Boeing profit slumps

From Reuters: Boeing Co. reported a 53-per-cent drop in quarterly profit on Wednesday as the world’s largest plane maker was hurt by the grounding of its best-selling 737 Max jets. Core operating earnings fell to US$895-million or US$1.45 a share, from US$1.89-billion or US$3.58 a year earlier.

Google sees quantum breakthrough

From The Associated Press: Google said it has achieved a breakthrough in quantum computing research, saying an experimental quantum processor has completed a calculation in just a few minutes that would take a traditional supercomputer thousands of years. The findings, published in the scientific journal Nature, show that “quantum speedup is achievable in a real-world system and is not precluded by any hidden physical laws,” the researchers wrote.

Why Aramco IPO was delayed

From Reuters: Oil giant Saudi Aramco’s much-vaunted stock market listing was delayed after deal advisers said they need more time to lock in cornerstone investors, three sources with direct knowledge of the matter told Reuters.

Heineken updates profit outlook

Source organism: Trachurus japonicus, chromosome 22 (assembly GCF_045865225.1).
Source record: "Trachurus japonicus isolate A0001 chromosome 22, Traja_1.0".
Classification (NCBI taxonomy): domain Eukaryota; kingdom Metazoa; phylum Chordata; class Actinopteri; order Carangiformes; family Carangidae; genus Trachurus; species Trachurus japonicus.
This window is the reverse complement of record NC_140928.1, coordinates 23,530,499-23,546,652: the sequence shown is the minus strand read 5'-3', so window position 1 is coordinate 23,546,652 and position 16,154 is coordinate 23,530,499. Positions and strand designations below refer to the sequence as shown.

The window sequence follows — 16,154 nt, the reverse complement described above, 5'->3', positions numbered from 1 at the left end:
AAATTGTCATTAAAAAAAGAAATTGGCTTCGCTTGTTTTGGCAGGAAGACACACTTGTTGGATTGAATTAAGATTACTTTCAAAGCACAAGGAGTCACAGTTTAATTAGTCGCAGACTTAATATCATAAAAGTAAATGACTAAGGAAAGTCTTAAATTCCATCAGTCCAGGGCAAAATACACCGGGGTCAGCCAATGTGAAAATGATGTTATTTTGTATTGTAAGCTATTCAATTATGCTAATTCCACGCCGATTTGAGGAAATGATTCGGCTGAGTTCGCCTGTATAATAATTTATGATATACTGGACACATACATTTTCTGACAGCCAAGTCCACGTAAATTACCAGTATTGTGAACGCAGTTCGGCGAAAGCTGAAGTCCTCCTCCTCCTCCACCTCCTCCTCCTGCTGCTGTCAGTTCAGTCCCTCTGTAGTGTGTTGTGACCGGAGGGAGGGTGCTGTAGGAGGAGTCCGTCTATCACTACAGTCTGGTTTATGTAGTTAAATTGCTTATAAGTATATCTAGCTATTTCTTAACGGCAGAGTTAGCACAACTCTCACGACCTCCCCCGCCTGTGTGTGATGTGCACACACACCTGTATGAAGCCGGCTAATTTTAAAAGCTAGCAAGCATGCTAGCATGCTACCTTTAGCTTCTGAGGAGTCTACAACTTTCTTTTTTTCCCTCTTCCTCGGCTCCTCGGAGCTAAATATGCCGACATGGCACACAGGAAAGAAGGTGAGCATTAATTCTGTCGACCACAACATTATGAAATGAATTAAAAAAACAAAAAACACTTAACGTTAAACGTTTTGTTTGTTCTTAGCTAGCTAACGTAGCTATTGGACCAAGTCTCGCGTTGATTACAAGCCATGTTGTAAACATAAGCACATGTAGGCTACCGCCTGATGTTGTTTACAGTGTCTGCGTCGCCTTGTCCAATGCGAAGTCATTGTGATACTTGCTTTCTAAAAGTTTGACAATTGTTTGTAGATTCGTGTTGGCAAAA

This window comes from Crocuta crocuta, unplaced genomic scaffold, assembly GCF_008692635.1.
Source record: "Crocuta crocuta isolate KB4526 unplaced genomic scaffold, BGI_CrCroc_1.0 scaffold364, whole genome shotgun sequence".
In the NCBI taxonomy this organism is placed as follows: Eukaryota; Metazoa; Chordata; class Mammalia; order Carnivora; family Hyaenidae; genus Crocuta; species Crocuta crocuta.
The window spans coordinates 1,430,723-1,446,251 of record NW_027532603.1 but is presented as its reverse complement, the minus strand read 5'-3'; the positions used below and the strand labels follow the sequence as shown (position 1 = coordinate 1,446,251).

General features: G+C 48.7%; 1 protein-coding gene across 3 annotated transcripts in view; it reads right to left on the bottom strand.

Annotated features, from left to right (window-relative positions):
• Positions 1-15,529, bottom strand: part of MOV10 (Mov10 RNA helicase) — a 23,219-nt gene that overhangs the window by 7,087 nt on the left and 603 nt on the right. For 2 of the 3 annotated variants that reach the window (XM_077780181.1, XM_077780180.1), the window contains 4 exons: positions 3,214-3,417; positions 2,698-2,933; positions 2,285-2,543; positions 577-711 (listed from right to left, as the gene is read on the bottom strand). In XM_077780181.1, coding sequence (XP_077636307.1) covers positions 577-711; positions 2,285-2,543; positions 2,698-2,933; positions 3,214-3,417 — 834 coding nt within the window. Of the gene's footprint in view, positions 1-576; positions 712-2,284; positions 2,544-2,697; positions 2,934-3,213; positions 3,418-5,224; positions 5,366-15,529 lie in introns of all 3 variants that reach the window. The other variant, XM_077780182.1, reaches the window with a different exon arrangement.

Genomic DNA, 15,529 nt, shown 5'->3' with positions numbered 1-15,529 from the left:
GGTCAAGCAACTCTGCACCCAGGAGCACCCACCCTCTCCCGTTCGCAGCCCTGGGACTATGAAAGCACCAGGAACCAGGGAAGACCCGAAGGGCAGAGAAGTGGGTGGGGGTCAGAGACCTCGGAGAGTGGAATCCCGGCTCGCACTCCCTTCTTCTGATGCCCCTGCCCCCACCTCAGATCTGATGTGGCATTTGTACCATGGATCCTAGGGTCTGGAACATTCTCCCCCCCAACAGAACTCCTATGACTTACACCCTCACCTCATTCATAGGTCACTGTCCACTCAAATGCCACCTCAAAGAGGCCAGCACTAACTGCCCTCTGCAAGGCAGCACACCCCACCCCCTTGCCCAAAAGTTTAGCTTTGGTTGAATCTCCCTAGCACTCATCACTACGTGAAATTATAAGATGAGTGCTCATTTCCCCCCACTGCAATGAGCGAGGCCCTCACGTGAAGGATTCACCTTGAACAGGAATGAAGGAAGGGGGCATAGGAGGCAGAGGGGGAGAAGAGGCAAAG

From Reuters: Heineken, the world’s second-largest brewer, forecast operating profit this year would be at the lower end of its previous guidance after an unexpected dip in third-quarter sales in the Americas partly offset strong growth in Asia. The Dutch maker of Heineken, Europe’s top-selling lager, as well as Tiger, Sol and Strongbow cider, said operating profit before one-offs would rise by about 4 per cent on a like-for-like basis in 2019.

Required Reading

Oil patch anxiety

The election of a Liberal minority under Justin Trudeau has deepened longstanding anxieties within Alberta’s oil patch, amid fears that a weakened government will need to lean heavily on parties that are hostile to the energy industry. Justin Giovannetti, Kelly Cryderman and Emma Graney report.

Foreign investors bail

Foreign investors are bailing on Canada at a pace typically reserved for times of global economic distress, Tim Shufelt writes. Inflows into Canadian stocks from international investors have declined by about 75 per cent over the past year, as the appetite for resource investments has waned amid heightened economic anxieties.

Could it happen again?

A major cause of the last two downturns in housing prices was an oversupply of properties for sale. Could it happen again? Rob Carrick examines the issue.